- the participant is requesting additional funding as they have exhausted their budget on other flexible support categories in their plan;
- the participant is requesting new equipment such as an iPad or a new therapy because they have become aware another participant has been funded for these supports;
- the participant has requested funding for activity costs such as swimming lessons be added to their plan without providing appropriate supporting evidence that this is reasonable and necessary or
- the participant’s requested funded supports do not relate to the participant's goals.
- the request could be met by existing informal, community or mainstream supports. For example:
- a participant request to include funding for the cost of medical treatment, school fees or childcare; or
- there is a short-term interruption to a participant’s informal support arrangements due to a carer’s illness but the participant’s support needs can be met via an alternative informal support person.
A decision by the NDIA not to review a participant’s plan is a reviewable decision (section 99(f)).
Therefore, the NDIA must notify a participant in writing of the decision not to review their plan, including a statement to the effect that the participant may request that the NDIA review the decision (section 100(1)).
Determining the type of request being made
It is important to note, that in some circumstances, it is unlikely that a participant will understand the difference between making a request to have their plan reviewed and the separate type of request they can make when they disagree with a decision and would like to have that decision reviewed (see what is the difference between a plan review and an internal review).
Occasionally, it will unclear which type of review request is being made by a participant, or which type of review the NDIA should undertake. For example, a participant may simply ask for a ‘review’ without specifying the type of review they require. This is known as an “unspecified request for a review”. In other cases, a participant may request a ‘plan review’, however, in actual fact they are intending to request an internal review.
Where there is any doubt about the type of review a participant is requesting, the NDIA will contact the participant to clarify the nature of their request and explain their options.
As a general rule, where a participant was generally satisfied with an approved NDIA plan, and subsequently makes an unspecified request for a review (for example, due to a change in circumstances) this will indicate that a participant is requesting that the NDIA review their plan. In these circumstances, the NDIA will need to decide whether or not it will proceed to undertake a review of the participant’s plan.
However, where a participant is unhappy or dissatisfied with the NDIA’s decision to approve their plan, and subsequently makes a request that their plan be reviewed, as a general rule, this will indicate that a participant is requesting an internal review of a decision.
Also, sometimes the timing of a request from a participant may provide an indication of the type of request being made, or the type of review being sought. For example, an unspecified request for a review made by a participant immediately after the participant receives a copy of their plan will, as a general rule, indicate that a participant is requesting an internal review of a decision.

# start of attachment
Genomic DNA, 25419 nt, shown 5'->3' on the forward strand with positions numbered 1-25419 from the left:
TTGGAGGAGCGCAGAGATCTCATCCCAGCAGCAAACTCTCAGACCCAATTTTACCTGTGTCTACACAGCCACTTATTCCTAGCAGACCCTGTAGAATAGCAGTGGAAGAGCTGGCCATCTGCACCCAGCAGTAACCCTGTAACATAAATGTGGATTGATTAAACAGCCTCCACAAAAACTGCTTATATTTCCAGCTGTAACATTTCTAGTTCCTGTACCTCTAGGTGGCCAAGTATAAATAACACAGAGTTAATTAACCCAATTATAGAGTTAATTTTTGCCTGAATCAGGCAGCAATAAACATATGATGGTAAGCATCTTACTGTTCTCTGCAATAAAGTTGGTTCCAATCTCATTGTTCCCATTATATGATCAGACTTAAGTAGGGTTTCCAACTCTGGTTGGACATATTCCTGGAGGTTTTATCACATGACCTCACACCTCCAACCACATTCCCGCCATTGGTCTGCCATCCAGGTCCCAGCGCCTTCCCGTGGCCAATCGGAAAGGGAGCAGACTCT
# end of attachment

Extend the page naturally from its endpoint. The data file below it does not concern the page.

If a request for a review is made 3 months after the date the participant received a copy of their plan, the NDIA is not able to proceed with an internal review (section 100(2)). In this circumstance, the participant will be limited to requesting the NDIA undertake a review of their plan.
Accordingly, if a participant requests a review of their plan within three months of the decision to approve their statement of participant supports, it will be important for NDIA staff to carefully determine, where necessary in consultation with the participant, whether the participant is requesting that the NDIA review their plan (usually because their circumstances have changed) or that the NDIA perform an internal review of the decision to approve their plan (because they are dissatisfied with that decision).
Participant’s plan reviewed at the initiative of the NDIA (unscheduled plan review)
The NDIA may decide to conduct a review of a participant’s plan at any time (section 48(4)).
A review of this kind is conducted at the initiative of the NDIA and is distinct from a review conducted because a participant has requested a review, or because the review date specified in the participant’s plan has arrived.
It may be appropriate for the NDIA to initiate a review of a participant’s plan when there are, or is expected to be, significant changes to a participant’s circumstances, or where a significant event is expected to occur or has occurred. For example, a participant may commence employment for the first time which may make reviewing the supports under their plan appropriate or following an internal review of the decision where the original decision has been varied or set aside and a new decision substituted. Other examples include, but are not limited to:
- adding Assistive Technology, home modifications or increases to therapy following an assessment;
- material error in the plan;
- an internal review of decision where a decision regarding supports in the plan is varied or set aside;
- quotes above benchmark for SIL ;
- corrections of system limiting errors; or
- review of circumstances following reporting of a Critical Incident.
The NDIA may also decide to initiate a review of a plan, where a participant changes their statement of goals and aspirations, or in light of information received as part of its feedback and monitoring activities.
The information obtained from NDIA’s feedback and monitoring activities is intended to assist the NDIA to ensure plans meet intended outcomes and continue to be relevant to participants' evolving needs. The NDIA’s feedback and monitoring strategies include feedback from participant’s (and other significant people in a participant's life) about the quality and effectiveness of supports and outcomes under NDIS plans, monitoring expenditure of NDIS amounts and utilising the Local Area Coordinator network effectively.